With a resurgence of the coronavirus epidemic in the city of Saghez in Kurdistan, strict public health regulations are due to be imposed on the city. Those who endanger people’s safety cannot be treated with lenience, said Kamil Karimian, the governor of Saghez. According to official health ministry’s statistics, as of July 8, 70 Covid-19 patients had died in Saghez.
Danger Spots Suffer Similar Problems
On July 8, there were 700 coronavirus patients hospitalized in the northern province of Mazandaran. According to the latest figures released by the Babol University of Medical Sciences, the city of Babol had record-breaking numbers of confirmed Covid-19 cases and Babol was designated a red zone on Saturday, July 4. During the first wave of the epidemic, Babol was one of the hardest-hit cities in Iran and had been an epicenter of the epidemic after the initial outbreak. In the last week, the number of patients in the province had increased by 50 percent. Senior Deputy Health Minister Iraj Harirchi urged people not to travel there.
Provinces with high numbers of cases and where cases are mounting steadily report similar problems. Stating that in the last week the number of Covid-19 patients with acute respiratory syndrome had increased in the province, Touraj Asadi, vice president of Mazandaran University of Medical Sciences, warned that its hospitals could, like Khuzestan, face a shortage of ICU beds. Over the last two weeks, the number of coronavirus patients in Mazandaran had doubled to around 650, he said.
Asking for new restrictions to be imposed in the cities of South Khorasan province, Mahmoud Dehghani, president of Birjand University of Medical Sciences, reported that the number of patients suffering from acute respiratory syndrome in the province had increased by 2.5 times compared to the last surge of coronavirus. Currently, he said, more than 218 of them are hospitalized.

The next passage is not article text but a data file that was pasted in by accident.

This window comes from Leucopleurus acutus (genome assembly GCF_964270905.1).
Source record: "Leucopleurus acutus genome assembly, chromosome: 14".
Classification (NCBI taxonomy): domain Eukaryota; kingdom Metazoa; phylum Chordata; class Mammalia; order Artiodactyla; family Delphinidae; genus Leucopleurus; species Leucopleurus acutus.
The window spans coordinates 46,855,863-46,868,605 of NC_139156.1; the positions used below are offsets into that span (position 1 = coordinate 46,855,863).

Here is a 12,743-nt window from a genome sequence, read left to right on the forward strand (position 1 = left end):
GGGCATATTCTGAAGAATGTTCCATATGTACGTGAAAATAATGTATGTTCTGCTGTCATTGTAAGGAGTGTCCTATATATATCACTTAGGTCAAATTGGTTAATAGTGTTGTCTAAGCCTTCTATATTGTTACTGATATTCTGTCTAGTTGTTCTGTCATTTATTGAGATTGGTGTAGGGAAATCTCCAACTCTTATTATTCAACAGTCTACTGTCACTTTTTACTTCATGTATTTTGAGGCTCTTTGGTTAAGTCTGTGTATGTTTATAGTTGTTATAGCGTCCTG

In Fars province, two-digit numbers of coronavirus fatalities in one day caused alarm, with Alireza Mir Ahmadizadeh, vice president of Shiraz University of Medical Sciences, warning the number of infections in the province had reached a disturbing level as well.
The cities of Gorgan and Azad Shahr joined other cities reporting a high rate of coronavirus infections in Golestan province, and Abdolreza Fazel, the president of Golestan University of Medical Sciences, said the province was now in a “red” state or a state of emergency. He reported that the number of hospitalizations in the province had exceeded 750 and daily hospitalizations had increased from 50 to 100. However, the health ministry spokesperson's assessment of Golestan was slightly different: Dr. Sadat Lari referred to the province as being simply "on alert."
This is part of IranWire's coronavirus chronology. Read the full chronology